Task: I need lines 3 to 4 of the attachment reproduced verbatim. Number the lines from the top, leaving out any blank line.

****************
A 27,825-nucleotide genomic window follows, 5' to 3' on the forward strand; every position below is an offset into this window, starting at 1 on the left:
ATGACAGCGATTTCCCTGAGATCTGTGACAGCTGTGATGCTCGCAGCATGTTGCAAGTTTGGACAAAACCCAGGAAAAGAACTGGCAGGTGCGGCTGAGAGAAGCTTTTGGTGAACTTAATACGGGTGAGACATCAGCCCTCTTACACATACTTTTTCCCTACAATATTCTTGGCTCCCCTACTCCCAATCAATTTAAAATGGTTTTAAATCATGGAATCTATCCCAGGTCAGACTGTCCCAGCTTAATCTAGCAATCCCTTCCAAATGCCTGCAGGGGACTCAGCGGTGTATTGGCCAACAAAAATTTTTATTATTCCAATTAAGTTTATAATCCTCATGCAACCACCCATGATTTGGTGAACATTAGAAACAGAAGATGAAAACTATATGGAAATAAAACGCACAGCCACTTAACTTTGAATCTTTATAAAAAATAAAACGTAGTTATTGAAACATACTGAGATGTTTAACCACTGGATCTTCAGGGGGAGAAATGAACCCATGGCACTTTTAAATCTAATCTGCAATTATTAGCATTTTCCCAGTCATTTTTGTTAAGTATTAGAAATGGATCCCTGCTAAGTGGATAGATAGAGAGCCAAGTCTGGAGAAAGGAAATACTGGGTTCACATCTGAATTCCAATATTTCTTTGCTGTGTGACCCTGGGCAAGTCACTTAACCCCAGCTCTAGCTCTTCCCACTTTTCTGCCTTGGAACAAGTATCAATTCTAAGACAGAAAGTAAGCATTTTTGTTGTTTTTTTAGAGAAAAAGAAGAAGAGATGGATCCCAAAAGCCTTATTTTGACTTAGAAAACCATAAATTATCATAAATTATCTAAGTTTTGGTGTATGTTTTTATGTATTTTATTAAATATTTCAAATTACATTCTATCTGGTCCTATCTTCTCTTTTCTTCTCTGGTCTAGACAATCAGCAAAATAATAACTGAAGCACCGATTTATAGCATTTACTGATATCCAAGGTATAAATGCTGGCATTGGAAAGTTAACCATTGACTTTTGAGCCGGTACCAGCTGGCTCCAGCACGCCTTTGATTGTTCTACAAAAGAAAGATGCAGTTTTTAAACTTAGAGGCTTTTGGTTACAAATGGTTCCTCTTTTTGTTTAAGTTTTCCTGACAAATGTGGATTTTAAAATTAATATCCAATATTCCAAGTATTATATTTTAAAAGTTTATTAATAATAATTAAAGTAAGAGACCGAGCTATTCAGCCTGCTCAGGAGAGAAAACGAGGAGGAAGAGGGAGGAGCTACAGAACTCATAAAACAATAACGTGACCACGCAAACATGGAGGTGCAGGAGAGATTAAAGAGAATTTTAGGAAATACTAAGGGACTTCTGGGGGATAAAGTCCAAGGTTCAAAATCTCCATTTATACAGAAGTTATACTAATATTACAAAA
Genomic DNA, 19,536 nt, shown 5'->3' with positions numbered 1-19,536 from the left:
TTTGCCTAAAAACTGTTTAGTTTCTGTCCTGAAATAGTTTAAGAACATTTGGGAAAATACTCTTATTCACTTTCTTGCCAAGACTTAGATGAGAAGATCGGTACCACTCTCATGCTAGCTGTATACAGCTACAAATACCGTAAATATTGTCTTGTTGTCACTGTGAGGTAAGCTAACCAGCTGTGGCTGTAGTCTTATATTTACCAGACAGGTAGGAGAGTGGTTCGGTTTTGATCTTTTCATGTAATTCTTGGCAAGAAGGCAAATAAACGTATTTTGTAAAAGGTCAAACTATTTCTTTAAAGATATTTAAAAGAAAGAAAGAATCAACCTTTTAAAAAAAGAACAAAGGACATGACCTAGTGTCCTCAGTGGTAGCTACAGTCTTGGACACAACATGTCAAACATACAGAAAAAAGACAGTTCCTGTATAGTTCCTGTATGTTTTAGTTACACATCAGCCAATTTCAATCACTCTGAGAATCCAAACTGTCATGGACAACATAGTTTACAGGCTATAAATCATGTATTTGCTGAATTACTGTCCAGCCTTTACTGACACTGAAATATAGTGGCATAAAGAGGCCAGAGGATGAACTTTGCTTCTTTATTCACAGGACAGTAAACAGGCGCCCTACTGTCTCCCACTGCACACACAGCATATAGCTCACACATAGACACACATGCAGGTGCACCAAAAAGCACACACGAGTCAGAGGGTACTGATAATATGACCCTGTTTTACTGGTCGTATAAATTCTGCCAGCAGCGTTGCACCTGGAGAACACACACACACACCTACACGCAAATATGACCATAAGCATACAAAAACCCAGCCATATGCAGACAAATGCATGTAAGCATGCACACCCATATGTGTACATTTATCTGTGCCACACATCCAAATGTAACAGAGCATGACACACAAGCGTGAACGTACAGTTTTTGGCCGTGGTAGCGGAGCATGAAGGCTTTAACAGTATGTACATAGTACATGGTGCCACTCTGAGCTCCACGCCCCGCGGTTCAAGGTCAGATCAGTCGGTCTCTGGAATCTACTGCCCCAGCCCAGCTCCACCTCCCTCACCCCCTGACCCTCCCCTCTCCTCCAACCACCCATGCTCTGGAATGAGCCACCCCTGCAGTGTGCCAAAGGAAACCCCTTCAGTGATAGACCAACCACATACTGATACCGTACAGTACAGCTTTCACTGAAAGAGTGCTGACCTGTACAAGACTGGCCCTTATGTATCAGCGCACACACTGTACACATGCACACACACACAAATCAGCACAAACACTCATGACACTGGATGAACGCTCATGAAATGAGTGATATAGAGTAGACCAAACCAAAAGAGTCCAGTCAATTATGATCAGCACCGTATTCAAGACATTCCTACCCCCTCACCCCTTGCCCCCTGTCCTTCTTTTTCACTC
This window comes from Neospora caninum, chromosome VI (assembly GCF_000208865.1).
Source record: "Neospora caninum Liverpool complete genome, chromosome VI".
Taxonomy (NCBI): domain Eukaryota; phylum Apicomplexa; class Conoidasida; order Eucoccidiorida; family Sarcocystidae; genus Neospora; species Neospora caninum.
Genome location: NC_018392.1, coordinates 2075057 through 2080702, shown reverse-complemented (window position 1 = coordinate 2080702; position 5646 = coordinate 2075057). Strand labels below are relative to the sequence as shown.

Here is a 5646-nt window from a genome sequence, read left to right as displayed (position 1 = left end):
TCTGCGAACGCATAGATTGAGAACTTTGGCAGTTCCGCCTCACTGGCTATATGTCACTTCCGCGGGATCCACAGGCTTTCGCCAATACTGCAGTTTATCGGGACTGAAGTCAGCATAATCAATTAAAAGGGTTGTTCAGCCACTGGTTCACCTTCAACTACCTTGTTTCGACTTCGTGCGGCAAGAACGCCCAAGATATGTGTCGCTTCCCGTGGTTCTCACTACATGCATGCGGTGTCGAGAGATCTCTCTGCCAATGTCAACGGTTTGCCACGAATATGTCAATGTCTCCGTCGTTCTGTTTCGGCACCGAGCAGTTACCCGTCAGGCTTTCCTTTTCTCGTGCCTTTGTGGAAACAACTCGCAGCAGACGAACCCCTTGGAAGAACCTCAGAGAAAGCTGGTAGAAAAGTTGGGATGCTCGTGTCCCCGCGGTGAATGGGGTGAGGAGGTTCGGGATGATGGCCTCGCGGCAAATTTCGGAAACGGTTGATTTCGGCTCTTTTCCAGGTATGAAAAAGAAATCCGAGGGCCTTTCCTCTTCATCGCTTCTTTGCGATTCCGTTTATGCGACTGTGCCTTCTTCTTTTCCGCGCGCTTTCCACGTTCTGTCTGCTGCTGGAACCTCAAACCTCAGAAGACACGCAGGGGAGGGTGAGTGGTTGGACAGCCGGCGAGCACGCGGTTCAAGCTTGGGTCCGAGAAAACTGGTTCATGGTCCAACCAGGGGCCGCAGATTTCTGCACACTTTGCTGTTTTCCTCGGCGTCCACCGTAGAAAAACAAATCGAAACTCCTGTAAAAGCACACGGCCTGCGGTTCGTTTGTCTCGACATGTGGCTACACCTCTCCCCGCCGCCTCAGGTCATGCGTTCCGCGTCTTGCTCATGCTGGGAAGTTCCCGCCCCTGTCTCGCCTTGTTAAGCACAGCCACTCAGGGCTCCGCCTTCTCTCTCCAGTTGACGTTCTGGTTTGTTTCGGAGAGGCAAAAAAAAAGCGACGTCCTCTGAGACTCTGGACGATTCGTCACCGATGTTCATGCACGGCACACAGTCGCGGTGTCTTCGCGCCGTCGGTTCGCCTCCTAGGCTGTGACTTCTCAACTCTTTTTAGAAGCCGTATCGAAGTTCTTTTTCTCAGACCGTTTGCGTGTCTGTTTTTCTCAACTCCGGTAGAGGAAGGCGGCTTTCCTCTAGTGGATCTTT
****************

Genomic DNA, 19,536 nt, shown 5'->3' with positions numbered 1-19,536 from the left:
TTTGCCTAAAAACTGTTTAGTTTCTGTCCTGAAATAGTTTAAGAACATTTGGGAAAATACTCTTATTCACTTTCTTGCCAAGACTTAGATGAGAAGATCGGTACCACTCTCATGCTAGCTGTATACAGCTACAAATACCGTAAATATTGTCTTGTTGTCACTGTGAGGTAAGCTAACCAGCTGTGGCTGTAGTCTTATATTTACCAGACAGGTAGGAGAGTGGTTCGGTTTTGATCTTTTCATGTAATTCTTGGCAAGAAGGCAAATAAACGTATTTTGTAAAAGGTCAAACTATTTCTTTAAAGATATTTAAAAGAAAGAAAGAATCAACCTTTTAAAAAAAGAACAAAGGACATGACCTAGTGTCCTCAGTGGTAGCTACAGTCTTGGACACAACATGTCAAACATACAGAAAAAAGACAGTTCCTGTATAGTTCCTGTATGTTTTAGTTACACATCAGCCAATTTCAATCACTCTGAGAATCCAAACTGTCATGGACAACATAGTTTACAGGCTATAAATCATGTATTTGCTGAATTACTGTCCAGCCTTTACTGACACTGAAATATAGTGGCATAAAGAGGCCAGAGGATGAACTTTGCTTCTTTATTCACAGGACAGTAAACAGGCGCCCTACTGTCTCCCACTGCACACACAGCATATAGCTCACACATAGACACACATGCAGGTGCACCAAAAAGCACACACGAGTCAGAGGGTACTGATAATATGACCCTGTTTTACTGGTCGTATAAATTCTGCCAGCAGCGTTGCACCTGGAGAACACACACACACACCTACACGCAAATATGACCATAAGCATACAAAAACCCAGCCATATGCAGACAAATGCATGTAAGCATGCACACCCATATGTGTACATTTATCTGTGCCACACATCCAAATGTAACAGAGCATGACACACAAGCGTGAACGTACAGTTTTTGGCCGTGGTAGCGGAGCATGAAGGCTTTAACAGTATGTACATAGTACATGGTGCCACTCTGAGCTCCACGCCCCGCGGTTCAAGGTCAGATCAGTCGGTCTCTGGAATCTACTGCCCCAGCCCAGCTCCACCTCCCTCACCCCCTGACCCTCCCCTCTCCTCCAACCACCCATGCTCTGGAATGAGCCACCCCTGCAGTGTGCCAAAGGAAACCCCTTCAGTGATAGACCAACCACATACTGATACCGTACAGTACAGCTTTCACTGAAAGAGTGCTGACCTGTACAAGACTGGCCCTTATGTATCAGCGCACACACTGTACACATGCACACACACACAAATCAGCACAAACACTCATGACACTGGATGAACGCTCATGAAATGAGTGATATAGAGTAGACCAAACCAAAAGAGTCCAGTCAATTATGATCAGCACCGTATTCAAGACATTCCTACCCCCTCACCCCTTGCCCCCTGTCCTTCTTTTTCACTC